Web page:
Opium, tea and salmon: Cracking the Chinese dream

Editorial
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Beijing’s pragmatism can have unequal consequences.

The 99-year lease expired in 1997. As long as Hong Kong had been subject to the British Commonwealth, as a trading post and canal into the Chinese mainland. Ownership came as a result of so-called “opium wars”. For many centuries, China had offered high-priced luxury goods to Europeans. Spices, silk and tea. Against cash settlement. They had not been as eager to import goods. Except for opium from British colonies.

This would the China’s political leadership eventually stop. They first started a war and then another. As they lost. Like a plaster on the wound, the British gained ownership of the Hong Kong trade hub.

The agreement was similar to the one that regulated the right of passage over the Suez Canal, which was returned and nationalised by Egyptian authorities in 1956.

Catches mice
Three years before the turn of the millennium, there was widespread consensus among political commentators and observers that China would now introduce Beijing-led communism and choke Hong Kong’s financial and political autonomy. Hong Kong was going to slow down. Free trade would be curbed.

But that did not happen.

22 years after the transfer of ownership, Hong Kong is still its own customs region and free trade zone. And the economy and foreign trade are flourishing like never before. Hong Kong still attracts large-scale foreign investment capital. At an arm’s length to Beijing.

Aslak Berge

The Chinese are pragmatic. They do not think the same way as us in the West.

“It doesn’t matter if the cat is black or white, only it catches mice,” said the father of the modern Chinese economic miracle, Deng Xiaoping.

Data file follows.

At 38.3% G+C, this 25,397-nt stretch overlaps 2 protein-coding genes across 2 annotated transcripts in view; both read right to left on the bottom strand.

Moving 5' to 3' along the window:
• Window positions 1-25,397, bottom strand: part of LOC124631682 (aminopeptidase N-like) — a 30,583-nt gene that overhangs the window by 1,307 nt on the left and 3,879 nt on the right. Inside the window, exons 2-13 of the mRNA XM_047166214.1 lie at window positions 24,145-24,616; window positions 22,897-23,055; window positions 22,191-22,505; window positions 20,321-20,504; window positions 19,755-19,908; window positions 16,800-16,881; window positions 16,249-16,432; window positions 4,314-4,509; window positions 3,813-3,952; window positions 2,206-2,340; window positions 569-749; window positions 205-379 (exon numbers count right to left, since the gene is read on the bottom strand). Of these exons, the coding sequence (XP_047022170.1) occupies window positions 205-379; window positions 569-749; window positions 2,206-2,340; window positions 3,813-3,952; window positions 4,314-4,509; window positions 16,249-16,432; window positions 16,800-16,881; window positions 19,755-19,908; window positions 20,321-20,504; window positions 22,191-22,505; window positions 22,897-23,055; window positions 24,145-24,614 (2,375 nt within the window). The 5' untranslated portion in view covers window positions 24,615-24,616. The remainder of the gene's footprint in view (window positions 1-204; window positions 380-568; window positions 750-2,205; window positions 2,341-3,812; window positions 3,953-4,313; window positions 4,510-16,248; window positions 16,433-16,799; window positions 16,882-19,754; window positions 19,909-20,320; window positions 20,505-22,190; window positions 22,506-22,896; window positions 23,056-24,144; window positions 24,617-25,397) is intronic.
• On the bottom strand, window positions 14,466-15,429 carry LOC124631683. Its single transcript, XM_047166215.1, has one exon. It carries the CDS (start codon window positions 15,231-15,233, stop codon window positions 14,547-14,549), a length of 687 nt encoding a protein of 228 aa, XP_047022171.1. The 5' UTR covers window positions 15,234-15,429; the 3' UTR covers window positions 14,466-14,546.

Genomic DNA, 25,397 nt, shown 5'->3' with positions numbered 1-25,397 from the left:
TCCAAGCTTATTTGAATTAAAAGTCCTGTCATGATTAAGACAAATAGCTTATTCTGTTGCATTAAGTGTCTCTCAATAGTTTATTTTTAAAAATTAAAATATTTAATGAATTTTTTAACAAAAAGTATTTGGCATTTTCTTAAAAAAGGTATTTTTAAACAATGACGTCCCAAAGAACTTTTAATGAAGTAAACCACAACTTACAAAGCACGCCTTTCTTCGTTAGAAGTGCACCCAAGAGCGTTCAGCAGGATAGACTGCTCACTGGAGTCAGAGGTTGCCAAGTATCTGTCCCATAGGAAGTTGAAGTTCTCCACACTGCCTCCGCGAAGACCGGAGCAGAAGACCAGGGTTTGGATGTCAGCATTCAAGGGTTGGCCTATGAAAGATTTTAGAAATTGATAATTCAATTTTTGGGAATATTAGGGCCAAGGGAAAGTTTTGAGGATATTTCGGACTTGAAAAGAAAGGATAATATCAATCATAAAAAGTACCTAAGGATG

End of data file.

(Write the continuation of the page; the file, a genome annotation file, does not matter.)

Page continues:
In the freezer
After six years frozen out of China in the wake of the Liu Xiaobo Peace Prize, expectations were soaring when Norway’s then Foreign Minister Børge Brende met his Chinese counterpart Wang Yi in Beijing on December 19, 2016. Norway and China had become friends again. A breakthrough. Norwegian salmon farmers would again gain access to a 100,000 tonnes market in the East. A market that is guaranteed to grow a lot in the years to come. In the same way as the Chinese consumption of fish-meal, iron ore, mobile phones, gambling, internet trading and cars.

The best thing about salmon was that no one else in the world has the prerequisites to deliver the product on a large scale.

According to Pareto Securities’ analyst Henning Lund, Chinese consumers consumed salmon corresponding to seven sushi pieces throughout 2012. Virtually nothing. The potential for multiplying this should be simple, we believed.

After a whole year of getting certificates, permits, documents and formalities in place, it started. In January 2018, salmon exports to China increased by 500 per cent.

But then it stopped.

In January 2019, China imported salmon for EUR 28 million. Slightly less than the Netherlands. Still, almost one and a half year after the trade breakthrough, China is well behind of schedule.

Self-sufficiency
One side of the calculation is probably correct. China will consume a lot of salmon in the future. Much more than the country’s population has previously done. But they will, to a much greater extent than assumed, be self-sufficient.

Now one company, Pure Salmon, is planning to build land-based fish farms with a production capacity to produce up 100,000 tonnes of salmon on Chinese soil annually. This comes in addition to several other facilities that are under construction.

Today it became known that Wuchang Shipbuilding Industry will build a fully-submersible fish cage with capacity for one million fish, 5,000 tonnes in the Yellow Sea. The client, Rizhao Wanzefeng Fishery, is planning the construction of a number of such facilities, which are confusingly similar to SalMar’s “Ocean Farm 1”.

The Chinese are pragmatic. They do not think the same way as us in the West.